The Marketing team were determined to modernise the process, and so David introduced a touch-screen voting kiosk, positioned at the exhibition entrance and exit. Using FileMaker, the application offers visitors a selection of digitised thumbnail images of the shortlisted works. People are invited to touch their favourite image before registering their vote and details.

“It's now the second year we have had the kiosk in operation and it has been very successful in terms of reducing costs and increasing the level of visitor engagement,” adds David.

“With the old card-based system we used to get around 15,000 entrants but this year 28,500 people voted via the kiosk. That's almost double the number of votes in two years and an indication that people have really engaged with the technology.”

Cutting costs face-on

FileMaker has also been at the heart of a number of other applications, which have brought cost savings and efficiencies to the way the gallery interacts with the public and members of the press.

Another popular initiative run by the gallery is the annual Taylor Wessing Photographic Portrait Prize, where photographers, ranging from gifted amateurs and talented young students to established professionals, send in their portraits. The gallery receives thousands of entries each year but can only show around 60 works in the exhibition.

David says: “Whereas before we would have to write an individual email to all those who had been unsuccessful thanking them for their participation, now, FileMaker automatically generates an email, personalised with the entrants details. It saves a great deal of time and means we can be responsive to entrants.”

Using the Mail-it plug-in for FileMaker, all press releases and invites generated by the gallery are now also sent out in email form rather than on paper or card as before. David says emailing en masse is easier using the FileMaker application compared with Outlook, because there are fewer restrictions on the amount of emails that can be sent in one go.

“Not only do journalists want to receive information this way, so they can pick it up on their phones, it also brings us huge savings because there are no print costs. We save around £5,000 a month. For an organisation of our size that's substantial,” he adds.

FileMaker is used as a supplement for aspects of the collections’ work. For example, all the biographies and related details about each individual sitter and artist in the collection are stored and cross-referenced within FileMaker. Another application enables a quick search of notable dates, such as anniversaries of births and deaths of famous artists and sitters.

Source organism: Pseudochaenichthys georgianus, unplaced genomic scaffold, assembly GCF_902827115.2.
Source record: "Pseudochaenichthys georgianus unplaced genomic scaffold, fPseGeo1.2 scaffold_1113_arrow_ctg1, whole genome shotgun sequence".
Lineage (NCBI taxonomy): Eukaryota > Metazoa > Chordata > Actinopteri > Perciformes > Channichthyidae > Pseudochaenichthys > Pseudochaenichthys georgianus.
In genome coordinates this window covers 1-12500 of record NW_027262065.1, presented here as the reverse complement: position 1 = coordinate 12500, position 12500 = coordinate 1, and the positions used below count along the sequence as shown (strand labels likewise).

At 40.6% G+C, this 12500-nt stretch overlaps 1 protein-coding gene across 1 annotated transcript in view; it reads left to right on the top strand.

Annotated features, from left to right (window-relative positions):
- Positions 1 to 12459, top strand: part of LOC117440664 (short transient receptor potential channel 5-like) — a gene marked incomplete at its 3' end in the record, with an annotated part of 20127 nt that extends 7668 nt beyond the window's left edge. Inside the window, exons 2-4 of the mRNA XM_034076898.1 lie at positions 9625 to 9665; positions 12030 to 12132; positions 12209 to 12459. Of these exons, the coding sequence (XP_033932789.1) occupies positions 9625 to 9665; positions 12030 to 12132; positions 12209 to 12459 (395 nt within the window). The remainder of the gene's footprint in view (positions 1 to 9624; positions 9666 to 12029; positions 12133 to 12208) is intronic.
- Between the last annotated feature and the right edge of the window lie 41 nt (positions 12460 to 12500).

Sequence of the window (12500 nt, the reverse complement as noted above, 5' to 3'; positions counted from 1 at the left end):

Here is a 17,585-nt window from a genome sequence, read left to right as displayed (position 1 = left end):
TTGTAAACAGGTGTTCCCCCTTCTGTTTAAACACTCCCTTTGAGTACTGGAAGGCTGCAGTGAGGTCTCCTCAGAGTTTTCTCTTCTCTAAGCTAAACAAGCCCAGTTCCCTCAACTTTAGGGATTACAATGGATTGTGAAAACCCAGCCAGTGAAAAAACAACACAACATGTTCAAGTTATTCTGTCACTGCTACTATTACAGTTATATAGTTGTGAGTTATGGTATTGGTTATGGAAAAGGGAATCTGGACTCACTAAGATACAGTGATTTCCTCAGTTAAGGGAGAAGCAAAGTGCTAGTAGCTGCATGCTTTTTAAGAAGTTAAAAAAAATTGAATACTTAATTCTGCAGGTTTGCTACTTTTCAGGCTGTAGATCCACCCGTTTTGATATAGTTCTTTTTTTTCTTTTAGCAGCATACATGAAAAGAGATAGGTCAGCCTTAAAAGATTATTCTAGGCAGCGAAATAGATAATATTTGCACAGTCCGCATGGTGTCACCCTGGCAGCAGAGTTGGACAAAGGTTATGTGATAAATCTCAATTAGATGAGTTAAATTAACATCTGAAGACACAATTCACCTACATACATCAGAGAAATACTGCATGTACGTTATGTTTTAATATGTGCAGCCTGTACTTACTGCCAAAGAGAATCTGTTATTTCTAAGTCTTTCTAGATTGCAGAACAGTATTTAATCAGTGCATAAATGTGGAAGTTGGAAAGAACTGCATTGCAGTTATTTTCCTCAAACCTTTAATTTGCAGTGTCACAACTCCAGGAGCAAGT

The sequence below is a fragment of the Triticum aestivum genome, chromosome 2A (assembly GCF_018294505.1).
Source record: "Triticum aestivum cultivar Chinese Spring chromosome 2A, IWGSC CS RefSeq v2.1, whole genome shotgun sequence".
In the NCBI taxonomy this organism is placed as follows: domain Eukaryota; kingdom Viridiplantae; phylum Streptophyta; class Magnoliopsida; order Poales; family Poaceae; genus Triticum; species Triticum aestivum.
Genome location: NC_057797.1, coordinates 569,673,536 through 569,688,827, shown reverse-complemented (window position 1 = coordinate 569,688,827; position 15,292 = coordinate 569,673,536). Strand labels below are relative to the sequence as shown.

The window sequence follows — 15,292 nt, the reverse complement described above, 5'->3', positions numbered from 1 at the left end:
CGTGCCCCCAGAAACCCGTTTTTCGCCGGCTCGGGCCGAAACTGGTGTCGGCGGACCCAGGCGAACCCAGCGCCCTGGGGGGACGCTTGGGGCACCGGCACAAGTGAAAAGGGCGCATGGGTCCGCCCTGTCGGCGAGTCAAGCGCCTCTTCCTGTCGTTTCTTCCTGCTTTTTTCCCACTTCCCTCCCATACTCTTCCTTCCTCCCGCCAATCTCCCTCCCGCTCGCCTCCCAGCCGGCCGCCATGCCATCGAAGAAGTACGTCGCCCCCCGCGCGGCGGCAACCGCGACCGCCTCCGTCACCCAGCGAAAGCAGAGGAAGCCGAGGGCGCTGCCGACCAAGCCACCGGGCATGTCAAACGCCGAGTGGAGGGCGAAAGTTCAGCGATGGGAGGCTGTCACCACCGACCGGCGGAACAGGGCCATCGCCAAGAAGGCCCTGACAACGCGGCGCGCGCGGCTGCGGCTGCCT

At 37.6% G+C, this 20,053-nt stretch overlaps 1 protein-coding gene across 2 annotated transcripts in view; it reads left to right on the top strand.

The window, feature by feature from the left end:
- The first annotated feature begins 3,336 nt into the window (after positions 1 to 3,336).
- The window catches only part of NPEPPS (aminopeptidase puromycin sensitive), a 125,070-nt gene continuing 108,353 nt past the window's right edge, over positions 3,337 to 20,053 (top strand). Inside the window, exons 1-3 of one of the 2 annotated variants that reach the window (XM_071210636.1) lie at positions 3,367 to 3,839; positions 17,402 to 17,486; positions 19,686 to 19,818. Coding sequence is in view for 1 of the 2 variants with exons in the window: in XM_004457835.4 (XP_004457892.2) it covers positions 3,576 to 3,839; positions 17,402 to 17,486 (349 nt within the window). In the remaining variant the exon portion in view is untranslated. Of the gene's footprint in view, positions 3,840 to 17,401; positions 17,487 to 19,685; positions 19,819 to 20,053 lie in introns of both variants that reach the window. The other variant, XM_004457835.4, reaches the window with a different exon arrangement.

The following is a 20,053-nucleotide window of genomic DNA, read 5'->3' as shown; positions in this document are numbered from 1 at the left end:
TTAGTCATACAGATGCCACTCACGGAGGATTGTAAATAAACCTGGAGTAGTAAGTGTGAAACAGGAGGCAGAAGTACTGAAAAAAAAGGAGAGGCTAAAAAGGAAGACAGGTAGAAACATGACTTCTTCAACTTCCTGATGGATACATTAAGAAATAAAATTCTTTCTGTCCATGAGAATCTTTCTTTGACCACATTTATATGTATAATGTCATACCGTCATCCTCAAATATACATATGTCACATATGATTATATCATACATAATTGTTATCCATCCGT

“It's a great tool that hides all the complexity under one click of a button. Many of our displays are tied into anniversaries, such as the forthcoming exhibition to commemorate the 200th anniversary of Charles Dickens' birth,” says David.

“Being able to search quickly for data like this gives curators ideas and enables them to stay one step ahead. It also gives people another reason to return to the gallery, or to visit for the first time.”

Notable benefits:

  • The Meccano factor – FileMaker's flexibility means it can be used in a range of applications throughout the gallery
  • Cost savings – Because FileMaker is easy to configure, the gallery has little need to employ expensive IT consultants. Applications based on FileMaker have also drastically reduced printing costs
  • Increased interaction – Innovations such as the touch screen kiosk and cross-referencing of sitters and artists on the website have engaged visitors and allowed them to interact with the collection

Zaha Hadid by Michael Craig Martin, 2008 - Commissioned with support from JPMorgan through the Fund for New Commissions © National Portrait Gallery, London. William Shakespeare attributed to John Taylor oil on canvas, feigned oval, circa 1610. Credit line: © National Portrait Gallery, London.


National Portrait Gallery